Research Topic

End-user requirements for recycling, bio-based fertilizer products

About this Research Topic

With the focus on circular economy comes development of new processes for nutrient recovery from wastes and hence new fertilizer products expected to substitute conventional mineral fertilizers. What will make farmers and growers adapt these new fertilizer products that everybody envisions in a circular economy future?

So far most researchers, clean-tech providers and operators assume that as long as we come with an innovative waste processing technology, an interesting new technique or a novel fertilizer product, then there will be a market for these – but that is not at all certain!

Therefore we need more research into what properties, barriers and advantages that farmers and growers would regard as key for them to embrace the circular economy and adapt recycled fertilizer products over conventional mineral counterparts.

This Research Topic welcomes surveys and more detailed research on preferences and priorities amongst primary end-users of these products (farmers and growers in various sectors), growing conditions and market environments, but also studies into the choices and decision-making of secondary end-users (food-processing companies, retailers and ultimately consumers).

Other sub-topics include aspects related to impacts of recycling, bio-based fertilizer products on yield, product quality and measures of mineral fertilizer replacement value, as well as short- and long-term impacts on soil fertility and quality, including soil organic matter, carbon sequestration etc.; or aspects related to recycling, bio-based fertilizer quality measures, and various frameworks for quality certification.


Keywords: circular economy, nutrient recovery, waste, fertilizer, farmers, growers, waste processing technology, recycled fertilizer products, bio-based fertilizer, soil fertility, organic matter, carbon sequestration, quality certification, mineral fertilizers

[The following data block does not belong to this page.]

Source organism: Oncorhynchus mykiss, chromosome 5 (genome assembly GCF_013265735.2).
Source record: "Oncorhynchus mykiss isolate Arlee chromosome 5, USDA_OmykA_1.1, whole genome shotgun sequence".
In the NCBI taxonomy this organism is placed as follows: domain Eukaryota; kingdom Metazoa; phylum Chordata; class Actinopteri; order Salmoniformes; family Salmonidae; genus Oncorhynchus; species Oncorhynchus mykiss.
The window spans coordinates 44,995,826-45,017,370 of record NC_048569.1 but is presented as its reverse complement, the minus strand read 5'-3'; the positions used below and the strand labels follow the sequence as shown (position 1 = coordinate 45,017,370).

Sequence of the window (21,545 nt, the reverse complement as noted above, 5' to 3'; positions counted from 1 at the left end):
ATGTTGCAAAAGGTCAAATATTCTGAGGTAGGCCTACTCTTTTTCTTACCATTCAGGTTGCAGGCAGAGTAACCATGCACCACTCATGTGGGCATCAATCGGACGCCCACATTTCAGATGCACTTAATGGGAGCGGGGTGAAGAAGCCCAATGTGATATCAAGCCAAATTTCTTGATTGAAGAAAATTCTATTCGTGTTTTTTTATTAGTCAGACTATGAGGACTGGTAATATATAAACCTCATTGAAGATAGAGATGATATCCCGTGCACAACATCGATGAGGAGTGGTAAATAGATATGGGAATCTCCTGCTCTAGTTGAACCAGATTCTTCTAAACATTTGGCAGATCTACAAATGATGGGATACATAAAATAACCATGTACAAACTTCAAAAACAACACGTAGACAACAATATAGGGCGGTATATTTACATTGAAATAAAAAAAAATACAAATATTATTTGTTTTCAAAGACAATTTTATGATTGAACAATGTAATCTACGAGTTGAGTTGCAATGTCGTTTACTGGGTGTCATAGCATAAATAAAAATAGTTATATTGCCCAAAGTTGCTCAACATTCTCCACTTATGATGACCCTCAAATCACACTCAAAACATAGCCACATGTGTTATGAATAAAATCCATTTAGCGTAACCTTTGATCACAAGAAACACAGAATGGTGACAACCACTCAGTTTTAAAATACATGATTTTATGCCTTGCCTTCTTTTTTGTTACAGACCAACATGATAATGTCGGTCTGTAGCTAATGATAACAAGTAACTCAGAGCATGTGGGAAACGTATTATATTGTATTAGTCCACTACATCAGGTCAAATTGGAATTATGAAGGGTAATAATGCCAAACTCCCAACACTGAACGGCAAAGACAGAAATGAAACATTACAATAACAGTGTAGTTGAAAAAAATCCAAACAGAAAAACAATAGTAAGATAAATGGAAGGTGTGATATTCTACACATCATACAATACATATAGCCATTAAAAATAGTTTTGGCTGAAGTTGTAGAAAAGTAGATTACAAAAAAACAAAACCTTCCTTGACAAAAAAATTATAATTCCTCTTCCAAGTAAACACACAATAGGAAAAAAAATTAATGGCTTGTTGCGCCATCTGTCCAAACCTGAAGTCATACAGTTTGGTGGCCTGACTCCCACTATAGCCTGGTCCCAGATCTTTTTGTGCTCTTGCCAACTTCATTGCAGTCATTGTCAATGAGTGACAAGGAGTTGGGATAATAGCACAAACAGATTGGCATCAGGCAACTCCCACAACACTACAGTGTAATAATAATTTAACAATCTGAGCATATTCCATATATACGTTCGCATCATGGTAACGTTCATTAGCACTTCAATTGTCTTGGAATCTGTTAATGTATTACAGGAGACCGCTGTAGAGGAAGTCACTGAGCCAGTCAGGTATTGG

Important Note: All contributions to this Research Topic must be within the scope of the section and journal to which they are submitted, as defined in their mission statements. Frontiers reserves the right to guide an out-of-scope manuscript to a more suitable section or journal at any stage of peer review.

With the focus on circular economy comes development of new processes for nutrient recovery from wastes and hence new fertilizer products expected to substitute conventional mineral fertilizers. What will make farmers and growers adapt these new fertilizer products that everybody envisions in a circular economy future?

So far most researchers, clean-tech providers and operators assume that as long as we come with an innovative waste processing technology, an interesting new technique or a novel fertilizer product, then there will be a market for these – but that is not at all certain!

Therefore we need more research into what properties, barriers and advantages that farmers and growers would regard as key for them to embrace the circular economy and adapt recycled fertilizer products over conventional mineral counterparts.

This Research Topic welcomes surveys and more detailed research on preferences and priorities amongst primary end-users of these products (farmers and growers in various sectors), growing conditions and market environments, but also studies into the choices and decision-making of secondary end-users (food-processing companies, retailers and ultimately consumers).

Other sub-topics include aspects related to impacts of recycling, bio-based fertilizer products on yield, product quality and measures of mineral fertilizer replacement value, as well as short- and long-term impacts on soil fertility and quality, including soil organic matter, carbon sequestration etc.; or aspects related to recycling, bio-based fertilizer quality measures, and various frameworks for quality certification.


Keywords: circular economy, nutrient recovery, waste, fertilizer, farmers, growers, waste processing technology, recycled fertilizer products, bio-based fertilizer, soil fertility, organic matter, carbon sequestration, quality certification, mineral fertilizers


Important Note: All contributions to this Research Topic must be within the scope of the section and journal to which they are submitted, as defined in their mission statements. Frontiers reserves the right to guide an out-of-scope manuscript to a more suitable section or journal at any stage of peer review.

About Frontiers Research Topics

With their unique mixes of varied contributions from Original Research to Review Articles, Research Topics unify the most influential researchers, the latest key findings and historical advances in a hot research area! Find out more on how to host your own Frontiers Research Topic or contribute to one as an author.

Topic Editors

Loading..

Submission Deadlines

30 December 2017 Abstract
30 May 2018 Manuscript

Participating Journals

Manuscripts can be submitted to this Research Topic via the following journals:

Loading..

Topic Editors

Loading..

Submission Deadlines

30 December 2017 Abstract
30 May 2018 Manuscript

Participating Journals

Manuscripts can be submitted to this Research Topic via the following journals:

Loading..
Loading..

total views article views article downloads topic views

}
 
Top countries
Top referring sites
Loading..

Comments

Loading..

Add a comment

Add comment
Back to top